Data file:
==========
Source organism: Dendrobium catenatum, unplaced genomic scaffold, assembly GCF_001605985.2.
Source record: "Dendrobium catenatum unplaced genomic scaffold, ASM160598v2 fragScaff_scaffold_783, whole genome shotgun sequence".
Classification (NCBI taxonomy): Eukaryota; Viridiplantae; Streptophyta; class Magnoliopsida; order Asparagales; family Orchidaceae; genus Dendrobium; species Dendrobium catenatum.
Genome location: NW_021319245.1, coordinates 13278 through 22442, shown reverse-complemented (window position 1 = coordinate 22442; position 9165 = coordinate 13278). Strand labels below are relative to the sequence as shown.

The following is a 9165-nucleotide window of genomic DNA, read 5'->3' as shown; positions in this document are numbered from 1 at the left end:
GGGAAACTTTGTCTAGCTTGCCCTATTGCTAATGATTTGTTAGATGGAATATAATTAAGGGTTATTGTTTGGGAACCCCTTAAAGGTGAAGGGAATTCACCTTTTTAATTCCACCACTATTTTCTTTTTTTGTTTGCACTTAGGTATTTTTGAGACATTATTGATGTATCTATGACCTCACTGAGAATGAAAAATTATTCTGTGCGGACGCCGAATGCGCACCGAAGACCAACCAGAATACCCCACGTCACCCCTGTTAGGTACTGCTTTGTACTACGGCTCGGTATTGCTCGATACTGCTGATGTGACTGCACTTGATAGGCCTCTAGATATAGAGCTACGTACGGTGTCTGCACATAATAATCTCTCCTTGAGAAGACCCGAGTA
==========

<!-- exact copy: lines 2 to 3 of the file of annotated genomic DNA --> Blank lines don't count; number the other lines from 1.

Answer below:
Source record: "Dendrobium catenatum unplaced genomic scaffold, ASM160598v2 fragScaff_scaffold_783, whole genome shotgun sequence".
Classification (NCBI taxonomy): Eukaryota; Viridiplantae; Streptophyta; class Magnoliopsida; order Asparagales; family Orchidaceae; genus Dendrobium; species Dendrobium catenatum.